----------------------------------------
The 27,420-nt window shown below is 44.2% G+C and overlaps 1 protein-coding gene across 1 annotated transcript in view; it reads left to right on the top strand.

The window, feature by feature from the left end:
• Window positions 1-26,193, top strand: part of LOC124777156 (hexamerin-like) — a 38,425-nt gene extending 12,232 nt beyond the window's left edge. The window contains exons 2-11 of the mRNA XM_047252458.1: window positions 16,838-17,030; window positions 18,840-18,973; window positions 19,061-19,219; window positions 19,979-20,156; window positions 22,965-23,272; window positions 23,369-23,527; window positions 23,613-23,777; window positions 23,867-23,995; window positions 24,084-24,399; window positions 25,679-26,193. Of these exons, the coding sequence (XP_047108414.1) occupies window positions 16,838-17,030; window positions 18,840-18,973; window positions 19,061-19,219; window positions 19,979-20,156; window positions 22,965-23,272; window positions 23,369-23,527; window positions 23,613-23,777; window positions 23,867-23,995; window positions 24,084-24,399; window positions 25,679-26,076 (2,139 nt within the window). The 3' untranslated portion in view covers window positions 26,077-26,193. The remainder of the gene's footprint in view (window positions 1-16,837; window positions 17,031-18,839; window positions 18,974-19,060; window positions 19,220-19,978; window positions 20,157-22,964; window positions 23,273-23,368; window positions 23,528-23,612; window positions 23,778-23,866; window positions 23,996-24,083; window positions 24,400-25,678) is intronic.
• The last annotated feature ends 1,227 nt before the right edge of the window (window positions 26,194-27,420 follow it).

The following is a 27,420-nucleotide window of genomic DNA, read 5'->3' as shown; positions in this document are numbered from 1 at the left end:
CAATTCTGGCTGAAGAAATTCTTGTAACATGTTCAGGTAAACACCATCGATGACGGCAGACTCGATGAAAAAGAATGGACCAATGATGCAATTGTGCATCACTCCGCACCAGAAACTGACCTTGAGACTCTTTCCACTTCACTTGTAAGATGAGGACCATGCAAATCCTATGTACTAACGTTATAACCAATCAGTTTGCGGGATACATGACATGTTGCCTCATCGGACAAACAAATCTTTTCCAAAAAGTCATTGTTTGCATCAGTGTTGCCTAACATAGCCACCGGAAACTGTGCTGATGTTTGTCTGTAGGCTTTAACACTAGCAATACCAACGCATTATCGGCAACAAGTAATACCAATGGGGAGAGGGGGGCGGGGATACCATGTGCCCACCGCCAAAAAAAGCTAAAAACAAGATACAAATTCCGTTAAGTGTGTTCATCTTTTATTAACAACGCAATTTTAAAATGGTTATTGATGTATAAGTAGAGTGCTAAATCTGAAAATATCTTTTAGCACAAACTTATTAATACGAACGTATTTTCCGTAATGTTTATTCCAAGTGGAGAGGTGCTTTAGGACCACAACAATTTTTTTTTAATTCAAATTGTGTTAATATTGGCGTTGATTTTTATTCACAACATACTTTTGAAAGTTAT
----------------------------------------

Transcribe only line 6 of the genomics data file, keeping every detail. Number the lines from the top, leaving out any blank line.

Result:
CAATTCTGGCTGAAGAAATTCTTGTAACATGTTCAGGTAAACACCATCGATGACGGCAGACTCGATGAAAAAGAATGGACCAATGATGCAATTGTGCATCACTCCGCACCAGAAACTGACCTTGAGACTCTTTCCACTTCACTTGTAAGATGAGGACCATGCAAATCCTATGTACTAACGTTATAACCAATCAGTTTGCGGGATACATGACATGTTGCCTCATCGGACAAACAAATCTTTTCCAAAAAGTCATTGTTTGCATCAGTGTTGCCTAACATAGCCACCGGAAACTGTGCTGATGTTTGTCTGTAGGCTTTAACACTAGCAATACCAACGCATTATCGGCAACAAGTAATACCAATGGGGAGAGGGGGGCGGGGATACCATGTGCCCACCGCCAAAAAAAGCTAAAAACAAGATACAAATTCCGTTAAGTGTGTTCATCTTTTATTAACAACGCAATTTTAAAATGGTTATTGATGTATAAGTAGAGTGCTAAATCTGAAAATATCTTTTAGCACAAACTTATTAATACGAACGTATTTTCCGTAATGTTTATTCCAAGTGGAGAGGTGCTTTAGGACCACAACAATTTTTTTTTAATTCAAATTGTGTTAATATTGGCGTTGATTTTTATTCACAACATACTTTTGAAAGTTAT